Measure, Test, Commission: Keys to High-Performance HVAC

You must have the data — it's the key to understanding how best to tune and optimize HVAC systems for best efficiency and performance.

By James Newman  
OTHER PARTS OF THIS ARTICLEPt. 1: Best Practices for Achieving High-Performance HVAC Systems Pt. 2: High-Performance HVAC: Why Maintenance is CriticalPt. 3: Hybrid HVAC Systems Offer Big Efficiency Pt. 4: This Page

Today it’s all about the data. Data rule everything. So you would think that the more information you can collect about a building’s operations the better. Right? Not so fast. True, there are wonderful systems that help the building engineer, facility manager and owner see what’s going on with their systems. But there’s a danger of over-designing control systems and providing so much information that it overwhelms the people who are looking at it. 

All buildings should have some form of energy information system (EIS) rather than simply a building energy management system (EMS). An EIS doesn’t control equipment the way an EMS does. Rather, it gathers, organizes, and often analyzes data to make it easier for the operating staff to take actions that reduce energy waste. EIS are easier to use and less costly to install today than only a few years ago.

Test and balance the system 

How do you know what’s really going on with the building HVAC system? A testing and balancing contractor can help create that picture and answer important questions:

• Is the air handling unit delivering the right amount of air? 

• Is the right amount of air getting through all the grilles, registers, and diffusers into the space — and returning from the space?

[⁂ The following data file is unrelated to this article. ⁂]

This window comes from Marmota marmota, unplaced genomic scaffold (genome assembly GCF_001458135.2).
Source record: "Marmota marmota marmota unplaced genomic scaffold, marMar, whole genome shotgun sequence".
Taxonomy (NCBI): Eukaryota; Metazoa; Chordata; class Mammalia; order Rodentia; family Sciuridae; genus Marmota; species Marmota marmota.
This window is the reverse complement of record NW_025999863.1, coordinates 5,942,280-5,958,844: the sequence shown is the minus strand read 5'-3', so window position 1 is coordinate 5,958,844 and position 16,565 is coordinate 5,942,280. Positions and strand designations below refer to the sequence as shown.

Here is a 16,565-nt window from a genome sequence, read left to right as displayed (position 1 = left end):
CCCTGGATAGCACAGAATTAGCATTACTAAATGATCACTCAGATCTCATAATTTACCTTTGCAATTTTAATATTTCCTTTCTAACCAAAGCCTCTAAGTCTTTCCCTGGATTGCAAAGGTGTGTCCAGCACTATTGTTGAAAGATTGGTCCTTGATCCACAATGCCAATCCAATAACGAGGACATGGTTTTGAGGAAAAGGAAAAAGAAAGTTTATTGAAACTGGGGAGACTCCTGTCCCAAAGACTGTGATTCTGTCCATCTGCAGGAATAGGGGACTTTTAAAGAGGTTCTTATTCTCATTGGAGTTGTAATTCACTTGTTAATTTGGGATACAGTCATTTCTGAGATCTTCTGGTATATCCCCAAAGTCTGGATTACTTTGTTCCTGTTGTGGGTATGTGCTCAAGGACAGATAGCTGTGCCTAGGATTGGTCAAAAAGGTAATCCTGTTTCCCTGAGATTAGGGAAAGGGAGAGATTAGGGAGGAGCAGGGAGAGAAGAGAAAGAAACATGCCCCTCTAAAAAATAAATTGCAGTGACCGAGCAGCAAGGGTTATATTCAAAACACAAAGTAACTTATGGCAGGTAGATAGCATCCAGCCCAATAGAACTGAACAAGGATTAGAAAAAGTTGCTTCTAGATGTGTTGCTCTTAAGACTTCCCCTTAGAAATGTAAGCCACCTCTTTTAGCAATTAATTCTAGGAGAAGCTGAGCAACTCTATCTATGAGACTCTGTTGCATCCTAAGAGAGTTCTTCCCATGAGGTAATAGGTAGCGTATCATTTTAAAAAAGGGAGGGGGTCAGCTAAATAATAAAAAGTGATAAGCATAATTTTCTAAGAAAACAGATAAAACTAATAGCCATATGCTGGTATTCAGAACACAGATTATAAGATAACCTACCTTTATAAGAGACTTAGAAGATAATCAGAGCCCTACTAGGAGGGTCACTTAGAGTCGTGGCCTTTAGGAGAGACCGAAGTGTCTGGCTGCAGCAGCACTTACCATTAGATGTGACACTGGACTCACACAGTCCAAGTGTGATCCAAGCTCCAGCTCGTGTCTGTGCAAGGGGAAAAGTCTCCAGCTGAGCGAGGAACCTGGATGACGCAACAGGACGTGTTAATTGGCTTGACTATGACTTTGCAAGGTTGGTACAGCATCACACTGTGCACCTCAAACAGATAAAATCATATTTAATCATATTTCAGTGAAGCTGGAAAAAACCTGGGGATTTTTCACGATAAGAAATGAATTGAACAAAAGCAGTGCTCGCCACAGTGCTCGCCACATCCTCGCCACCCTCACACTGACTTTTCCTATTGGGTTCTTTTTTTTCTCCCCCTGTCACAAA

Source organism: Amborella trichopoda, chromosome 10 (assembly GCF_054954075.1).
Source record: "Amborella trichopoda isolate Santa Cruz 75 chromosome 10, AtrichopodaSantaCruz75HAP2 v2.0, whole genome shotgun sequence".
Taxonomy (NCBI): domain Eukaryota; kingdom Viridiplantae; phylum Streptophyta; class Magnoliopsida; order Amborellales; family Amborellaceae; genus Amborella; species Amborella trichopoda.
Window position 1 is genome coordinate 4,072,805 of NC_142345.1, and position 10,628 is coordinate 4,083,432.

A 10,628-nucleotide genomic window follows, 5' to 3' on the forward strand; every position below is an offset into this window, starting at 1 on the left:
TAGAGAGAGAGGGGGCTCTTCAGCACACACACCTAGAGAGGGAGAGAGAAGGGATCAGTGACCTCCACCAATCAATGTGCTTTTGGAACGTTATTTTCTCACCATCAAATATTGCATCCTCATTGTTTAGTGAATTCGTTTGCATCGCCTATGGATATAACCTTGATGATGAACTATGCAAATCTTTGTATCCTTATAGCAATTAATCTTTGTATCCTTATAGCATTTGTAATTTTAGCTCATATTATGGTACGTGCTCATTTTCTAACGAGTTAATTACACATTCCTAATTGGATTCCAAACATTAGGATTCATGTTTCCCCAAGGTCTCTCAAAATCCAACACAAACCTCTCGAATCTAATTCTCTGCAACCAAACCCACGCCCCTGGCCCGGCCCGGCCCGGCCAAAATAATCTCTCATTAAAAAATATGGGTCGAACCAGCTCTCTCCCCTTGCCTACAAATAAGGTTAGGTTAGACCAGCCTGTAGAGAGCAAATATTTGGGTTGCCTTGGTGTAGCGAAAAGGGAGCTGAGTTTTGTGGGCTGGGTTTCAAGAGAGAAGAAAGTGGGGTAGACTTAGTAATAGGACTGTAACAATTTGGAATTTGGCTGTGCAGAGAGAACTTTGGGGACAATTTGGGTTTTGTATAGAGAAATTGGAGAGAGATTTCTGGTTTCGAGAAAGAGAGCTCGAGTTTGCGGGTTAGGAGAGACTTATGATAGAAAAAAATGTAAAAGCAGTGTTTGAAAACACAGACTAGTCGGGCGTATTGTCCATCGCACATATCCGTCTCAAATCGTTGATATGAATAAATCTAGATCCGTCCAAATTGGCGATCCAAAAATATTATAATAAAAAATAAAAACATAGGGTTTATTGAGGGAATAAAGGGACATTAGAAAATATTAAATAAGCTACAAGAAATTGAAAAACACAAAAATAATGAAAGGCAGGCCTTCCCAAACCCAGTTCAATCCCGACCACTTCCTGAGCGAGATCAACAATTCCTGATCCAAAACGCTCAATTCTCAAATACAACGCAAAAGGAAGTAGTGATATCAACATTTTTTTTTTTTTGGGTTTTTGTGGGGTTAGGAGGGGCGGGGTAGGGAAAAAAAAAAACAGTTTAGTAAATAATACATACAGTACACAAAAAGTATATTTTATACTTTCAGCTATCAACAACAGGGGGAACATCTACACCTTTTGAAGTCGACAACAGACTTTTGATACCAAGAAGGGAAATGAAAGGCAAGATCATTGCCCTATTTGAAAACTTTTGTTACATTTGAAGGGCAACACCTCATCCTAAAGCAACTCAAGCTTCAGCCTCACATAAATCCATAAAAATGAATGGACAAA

• How much leakage is there in the duct system, both supply and return?

The best-designed HVAC systems are not going to function properly if the proper amount of air is not delivered.

Don’t stop with design

When designing HVAC systems for long-term optimal performance, don’t just look at the initial cost of the system. To begin with, determine if you can reduce first cost, or at least break even with first cost — and reduce operating costs — by creating a better building envelope, using daylighting properly, optimizing water use, reducing the amount of outside air, etc. Factor in the lifelong expense of keeping it running optimally (and having it shut down if it’s damaged due to weather or other unforeseen events), but do not treat the maintenance department as an expense. Treat good maintenance as an asset, because that’s what it really is. 

If you want the same optimal performance year after year after year — along with the energy and cost savings that come with it — you may need to think about increasing your initial budget and your ongoing maintenance budget. The savings will come in continued energy efficiency (read: lower utility bills), less need for emergency (reactive) fixes, and improved air quality.  

Thoughtful planning is key for new buildings or renovations. Whatever stage you’re in — designing, installing, commissioning, operating, re- or retrocommissioning — there’s a common thread: Effective maintenance and proper planning for resiliency may be the most important factors in the long-term success of an HVAC system. 

James Newman (jimn@newmanconsultinggroup.us), CEM,  LEED AP BD+C, OPMP,  BEAP is owner/managing partner of Newman Consulting Group. 



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  posted on 3/27/2019   Article Use Policy

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